A friend recently sent me a link to a talk John Mack gave at Wharton that I think is absolutely fascinating. I’ve read a number of books and articles about the key events surrounding the financial crisis but I find these sorts of first person accounts so much more interesting. And I think Mack is an extremely engaging person.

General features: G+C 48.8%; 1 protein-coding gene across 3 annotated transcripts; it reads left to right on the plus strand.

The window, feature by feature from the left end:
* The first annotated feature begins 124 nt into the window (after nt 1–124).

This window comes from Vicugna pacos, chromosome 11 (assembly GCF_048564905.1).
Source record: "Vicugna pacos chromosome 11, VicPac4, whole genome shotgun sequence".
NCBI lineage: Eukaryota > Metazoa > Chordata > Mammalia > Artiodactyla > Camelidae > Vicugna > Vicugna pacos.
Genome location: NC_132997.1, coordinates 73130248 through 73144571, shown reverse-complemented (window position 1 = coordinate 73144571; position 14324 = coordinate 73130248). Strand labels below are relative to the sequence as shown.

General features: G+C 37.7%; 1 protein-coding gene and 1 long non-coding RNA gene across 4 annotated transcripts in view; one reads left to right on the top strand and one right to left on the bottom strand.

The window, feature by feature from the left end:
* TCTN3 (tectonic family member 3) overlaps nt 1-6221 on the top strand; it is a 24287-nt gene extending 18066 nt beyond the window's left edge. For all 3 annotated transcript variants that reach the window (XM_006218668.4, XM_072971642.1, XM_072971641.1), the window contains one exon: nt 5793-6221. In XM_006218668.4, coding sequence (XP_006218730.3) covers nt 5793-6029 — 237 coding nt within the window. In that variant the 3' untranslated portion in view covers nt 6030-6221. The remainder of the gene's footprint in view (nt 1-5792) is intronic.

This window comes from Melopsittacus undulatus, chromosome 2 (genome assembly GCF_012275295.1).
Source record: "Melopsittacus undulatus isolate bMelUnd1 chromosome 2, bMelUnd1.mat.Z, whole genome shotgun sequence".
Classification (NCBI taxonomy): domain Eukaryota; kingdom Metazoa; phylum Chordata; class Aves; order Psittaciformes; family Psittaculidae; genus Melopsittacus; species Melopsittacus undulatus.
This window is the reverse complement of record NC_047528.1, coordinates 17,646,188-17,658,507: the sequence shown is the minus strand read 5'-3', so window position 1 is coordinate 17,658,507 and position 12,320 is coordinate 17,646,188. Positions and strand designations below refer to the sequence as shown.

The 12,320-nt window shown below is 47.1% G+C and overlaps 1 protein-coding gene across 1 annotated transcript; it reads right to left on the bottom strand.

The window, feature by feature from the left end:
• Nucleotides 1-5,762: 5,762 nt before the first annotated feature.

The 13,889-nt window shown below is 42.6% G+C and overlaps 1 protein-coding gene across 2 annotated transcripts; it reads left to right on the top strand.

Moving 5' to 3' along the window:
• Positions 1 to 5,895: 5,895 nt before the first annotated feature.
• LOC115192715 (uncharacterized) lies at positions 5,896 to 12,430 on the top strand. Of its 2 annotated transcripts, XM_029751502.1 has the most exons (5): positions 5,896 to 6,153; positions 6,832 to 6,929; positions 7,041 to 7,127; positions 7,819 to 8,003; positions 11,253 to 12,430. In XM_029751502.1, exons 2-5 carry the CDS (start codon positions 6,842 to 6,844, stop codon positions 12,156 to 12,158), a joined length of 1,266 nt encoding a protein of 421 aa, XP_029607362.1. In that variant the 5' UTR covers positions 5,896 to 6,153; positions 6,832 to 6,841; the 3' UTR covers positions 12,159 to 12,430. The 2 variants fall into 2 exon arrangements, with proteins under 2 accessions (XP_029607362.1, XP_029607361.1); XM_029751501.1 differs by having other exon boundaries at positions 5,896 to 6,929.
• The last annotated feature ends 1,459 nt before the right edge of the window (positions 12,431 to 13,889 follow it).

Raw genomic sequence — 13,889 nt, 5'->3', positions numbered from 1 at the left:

I started my career at Morgan Stanley as an analyst in 1994 and actually had a great personal encounter with Mack that was probably my most memorable moment working in the banking industry. I was just starting my 2nd year at MS and was holed up in an empty office editing a draft of an offering document. Having undoubtably slept only a few hours the night before, I’m sure I was hardly the picture of professionalism with my slightly long hair, undone tie and stocking feet up on a chair, when in walks the head of my group, the head of the Investment Banking Division and John Mack. Mack says to me: “Do you mind if we use this conference room for a few minutes?” Startled, I respond something to the effect of: “Of course. I was just using this for a quiet place to review this document,” and started to gather my things. Walking out of the office, Mack calls to me and says: “I know a quiet place for you to read up on the 42nd floor.” (that’s the executive floor). I sort of chuckle but quickly realize that he’s serious. He introduces himself and picks up the conference phone: “Barbara [I’m making that up – I can’t remember his assistant’s name], Seth Levine is on his way up – can you please make him comfortable in my office.” Five minutes later I’m sitting in John Mack’s office. Alone. Reading (or trying to read, at least) and mark up a prospectus. And for context, at the time my apartment in NY was maybe 300 sq ft. Mack’s office was probably 8 times that size. I was sitting at a small round conference table, but the room also contained a sofa and chairs seating area, at least two desks and plenty of other things I was likely too nervous to notice. About 30 minutes later Mack comes back and proceeds to sit down and talk with me for probably 20 minutes. What did I study in school? how did I come to work at Morgan Stanley? how has my experience been? etc. The man is as engaging as he appears on this video. I can see why so many people are incredibly loyal to him.